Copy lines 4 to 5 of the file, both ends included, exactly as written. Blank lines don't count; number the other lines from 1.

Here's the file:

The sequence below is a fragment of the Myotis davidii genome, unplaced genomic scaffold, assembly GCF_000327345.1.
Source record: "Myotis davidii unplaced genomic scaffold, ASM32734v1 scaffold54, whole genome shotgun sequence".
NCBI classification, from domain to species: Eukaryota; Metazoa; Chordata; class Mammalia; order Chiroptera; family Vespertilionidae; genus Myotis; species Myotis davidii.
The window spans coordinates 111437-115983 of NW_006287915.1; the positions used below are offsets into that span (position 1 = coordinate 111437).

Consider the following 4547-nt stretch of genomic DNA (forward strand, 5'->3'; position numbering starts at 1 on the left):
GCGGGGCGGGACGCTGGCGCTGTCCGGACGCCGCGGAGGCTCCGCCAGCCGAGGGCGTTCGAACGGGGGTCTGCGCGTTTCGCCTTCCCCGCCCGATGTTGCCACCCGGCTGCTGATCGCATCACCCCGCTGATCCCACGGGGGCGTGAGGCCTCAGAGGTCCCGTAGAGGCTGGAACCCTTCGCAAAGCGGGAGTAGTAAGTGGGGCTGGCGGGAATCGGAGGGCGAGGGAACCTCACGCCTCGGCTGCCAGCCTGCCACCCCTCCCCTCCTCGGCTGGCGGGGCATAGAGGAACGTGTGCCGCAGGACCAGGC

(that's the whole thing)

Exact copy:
The window spans coordinates 111437-115983 of NW_006287915.1; the positions used below are offsets into that span (position 1 = coordinate 111437).

Consider the following 4547-nt stretch of genomic DNA (forward strand, 5'->3'; position numbering starts at 1 on the left):